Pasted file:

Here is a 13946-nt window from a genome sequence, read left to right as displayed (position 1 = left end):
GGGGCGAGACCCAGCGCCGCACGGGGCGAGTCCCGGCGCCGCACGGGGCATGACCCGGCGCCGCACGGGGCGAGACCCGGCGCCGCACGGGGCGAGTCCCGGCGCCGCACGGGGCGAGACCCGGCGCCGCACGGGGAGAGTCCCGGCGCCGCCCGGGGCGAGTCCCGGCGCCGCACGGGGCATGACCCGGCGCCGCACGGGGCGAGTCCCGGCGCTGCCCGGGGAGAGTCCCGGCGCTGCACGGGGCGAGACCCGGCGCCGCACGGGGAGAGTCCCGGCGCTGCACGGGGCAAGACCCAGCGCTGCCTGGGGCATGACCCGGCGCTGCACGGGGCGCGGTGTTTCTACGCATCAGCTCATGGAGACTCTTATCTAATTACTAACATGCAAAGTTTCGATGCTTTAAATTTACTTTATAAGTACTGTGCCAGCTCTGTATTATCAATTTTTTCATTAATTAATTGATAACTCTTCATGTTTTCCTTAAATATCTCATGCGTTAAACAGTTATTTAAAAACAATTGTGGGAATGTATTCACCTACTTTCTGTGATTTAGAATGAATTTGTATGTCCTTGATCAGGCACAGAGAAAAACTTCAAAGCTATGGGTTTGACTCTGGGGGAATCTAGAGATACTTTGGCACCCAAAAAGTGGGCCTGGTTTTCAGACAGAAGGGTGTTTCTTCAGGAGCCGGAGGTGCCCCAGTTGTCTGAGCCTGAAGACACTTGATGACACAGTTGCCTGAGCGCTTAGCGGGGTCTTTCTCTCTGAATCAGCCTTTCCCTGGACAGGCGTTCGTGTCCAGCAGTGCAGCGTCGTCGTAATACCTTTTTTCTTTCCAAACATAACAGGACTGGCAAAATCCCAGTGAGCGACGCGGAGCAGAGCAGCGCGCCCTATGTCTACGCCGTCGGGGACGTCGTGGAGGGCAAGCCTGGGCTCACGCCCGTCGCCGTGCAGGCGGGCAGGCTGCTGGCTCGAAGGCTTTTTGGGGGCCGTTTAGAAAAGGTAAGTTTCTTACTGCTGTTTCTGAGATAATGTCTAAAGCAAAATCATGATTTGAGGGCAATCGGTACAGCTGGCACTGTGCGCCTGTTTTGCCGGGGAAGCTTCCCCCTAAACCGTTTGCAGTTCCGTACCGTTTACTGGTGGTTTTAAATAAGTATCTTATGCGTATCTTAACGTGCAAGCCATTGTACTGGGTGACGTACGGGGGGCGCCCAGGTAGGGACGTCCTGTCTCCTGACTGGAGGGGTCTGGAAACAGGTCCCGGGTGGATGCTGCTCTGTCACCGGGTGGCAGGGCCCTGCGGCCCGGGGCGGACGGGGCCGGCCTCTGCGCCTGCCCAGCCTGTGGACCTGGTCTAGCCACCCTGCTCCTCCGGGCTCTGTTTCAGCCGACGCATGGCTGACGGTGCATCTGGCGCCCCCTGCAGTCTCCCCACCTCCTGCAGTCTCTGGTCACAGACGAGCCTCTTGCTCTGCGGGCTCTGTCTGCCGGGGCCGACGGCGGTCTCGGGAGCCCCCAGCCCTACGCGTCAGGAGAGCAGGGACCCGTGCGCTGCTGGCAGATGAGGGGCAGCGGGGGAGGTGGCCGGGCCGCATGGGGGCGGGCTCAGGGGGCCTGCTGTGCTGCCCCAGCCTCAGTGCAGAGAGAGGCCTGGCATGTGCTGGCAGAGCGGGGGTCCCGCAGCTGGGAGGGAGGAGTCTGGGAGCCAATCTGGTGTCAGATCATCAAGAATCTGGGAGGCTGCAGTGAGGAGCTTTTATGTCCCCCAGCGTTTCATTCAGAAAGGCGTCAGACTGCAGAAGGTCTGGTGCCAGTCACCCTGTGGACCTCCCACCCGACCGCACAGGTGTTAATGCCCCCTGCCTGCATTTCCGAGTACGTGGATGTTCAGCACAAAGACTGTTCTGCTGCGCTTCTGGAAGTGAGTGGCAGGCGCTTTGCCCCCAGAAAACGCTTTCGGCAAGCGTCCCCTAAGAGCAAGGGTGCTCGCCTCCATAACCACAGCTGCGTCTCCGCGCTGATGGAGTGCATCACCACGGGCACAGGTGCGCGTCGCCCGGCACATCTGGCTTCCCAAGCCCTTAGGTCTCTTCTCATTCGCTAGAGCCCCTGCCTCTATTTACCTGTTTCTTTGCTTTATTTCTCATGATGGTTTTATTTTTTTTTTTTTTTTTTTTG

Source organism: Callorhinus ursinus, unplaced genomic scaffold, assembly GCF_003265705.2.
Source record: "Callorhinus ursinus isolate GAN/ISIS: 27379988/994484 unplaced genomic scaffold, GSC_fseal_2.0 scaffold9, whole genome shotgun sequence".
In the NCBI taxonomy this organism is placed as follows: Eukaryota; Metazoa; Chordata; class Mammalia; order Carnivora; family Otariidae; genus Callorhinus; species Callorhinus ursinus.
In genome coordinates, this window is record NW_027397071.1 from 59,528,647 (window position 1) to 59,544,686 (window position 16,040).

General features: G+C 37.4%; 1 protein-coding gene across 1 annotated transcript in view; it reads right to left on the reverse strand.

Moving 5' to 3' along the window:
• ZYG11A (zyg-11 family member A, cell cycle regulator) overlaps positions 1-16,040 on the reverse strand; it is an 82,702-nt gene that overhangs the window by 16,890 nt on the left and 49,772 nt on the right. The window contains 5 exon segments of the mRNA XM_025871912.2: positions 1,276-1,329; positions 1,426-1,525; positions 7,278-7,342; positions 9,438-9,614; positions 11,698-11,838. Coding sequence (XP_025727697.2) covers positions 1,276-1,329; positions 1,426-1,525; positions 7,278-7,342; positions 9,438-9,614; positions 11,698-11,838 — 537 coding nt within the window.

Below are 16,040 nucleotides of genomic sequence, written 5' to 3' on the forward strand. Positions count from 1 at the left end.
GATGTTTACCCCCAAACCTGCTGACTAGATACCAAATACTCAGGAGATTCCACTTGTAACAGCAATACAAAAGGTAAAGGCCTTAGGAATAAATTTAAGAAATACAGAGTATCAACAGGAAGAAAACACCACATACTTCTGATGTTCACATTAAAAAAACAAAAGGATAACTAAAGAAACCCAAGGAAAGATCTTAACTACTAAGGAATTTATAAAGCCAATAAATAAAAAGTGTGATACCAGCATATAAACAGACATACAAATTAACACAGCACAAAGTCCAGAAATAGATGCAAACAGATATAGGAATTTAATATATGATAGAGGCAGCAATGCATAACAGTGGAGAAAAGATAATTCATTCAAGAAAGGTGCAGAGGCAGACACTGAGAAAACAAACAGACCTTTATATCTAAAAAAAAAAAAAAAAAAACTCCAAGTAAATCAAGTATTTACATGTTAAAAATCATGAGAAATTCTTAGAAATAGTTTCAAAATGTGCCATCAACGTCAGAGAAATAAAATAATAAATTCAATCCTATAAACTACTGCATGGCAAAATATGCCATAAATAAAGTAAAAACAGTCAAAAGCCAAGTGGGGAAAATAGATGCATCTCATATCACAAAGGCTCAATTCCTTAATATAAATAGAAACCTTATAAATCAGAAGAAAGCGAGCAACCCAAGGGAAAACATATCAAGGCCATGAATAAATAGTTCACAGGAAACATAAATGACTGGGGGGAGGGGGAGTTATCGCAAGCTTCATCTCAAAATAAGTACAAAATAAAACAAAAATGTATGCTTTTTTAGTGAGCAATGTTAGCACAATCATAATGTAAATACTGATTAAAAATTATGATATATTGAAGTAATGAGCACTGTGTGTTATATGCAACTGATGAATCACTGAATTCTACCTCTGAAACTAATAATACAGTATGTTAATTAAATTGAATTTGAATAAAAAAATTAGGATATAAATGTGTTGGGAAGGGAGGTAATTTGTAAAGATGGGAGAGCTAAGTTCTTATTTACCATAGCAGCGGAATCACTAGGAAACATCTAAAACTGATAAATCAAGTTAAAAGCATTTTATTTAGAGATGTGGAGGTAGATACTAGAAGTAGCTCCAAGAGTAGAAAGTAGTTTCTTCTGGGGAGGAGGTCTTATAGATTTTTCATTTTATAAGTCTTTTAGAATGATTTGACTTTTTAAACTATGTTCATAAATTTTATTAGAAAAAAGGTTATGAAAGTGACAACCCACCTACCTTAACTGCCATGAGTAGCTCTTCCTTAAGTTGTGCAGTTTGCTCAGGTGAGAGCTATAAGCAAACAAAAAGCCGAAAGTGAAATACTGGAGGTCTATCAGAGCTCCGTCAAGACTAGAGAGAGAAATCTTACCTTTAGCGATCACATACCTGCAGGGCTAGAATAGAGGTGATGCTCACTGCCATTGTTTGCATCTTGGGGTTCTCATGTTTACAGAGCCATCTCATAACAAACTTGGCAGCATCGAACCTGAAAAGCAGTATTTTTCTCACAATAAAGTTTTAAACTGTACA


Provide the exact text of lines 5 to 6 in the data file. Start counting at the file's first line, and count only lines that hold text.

In the NCBI taxonomy this organism is placed as follows: Eukaryota; Metazoa; Chordata; class Mammalia; order Carnivora; family Otariidae; genus Callorhinus; species Callorhinus ursinus.
In genome coordinates, this window is record NW_027397071.1 from 59,528,647 (window position 1) to 59,544,686 (window position 16,040).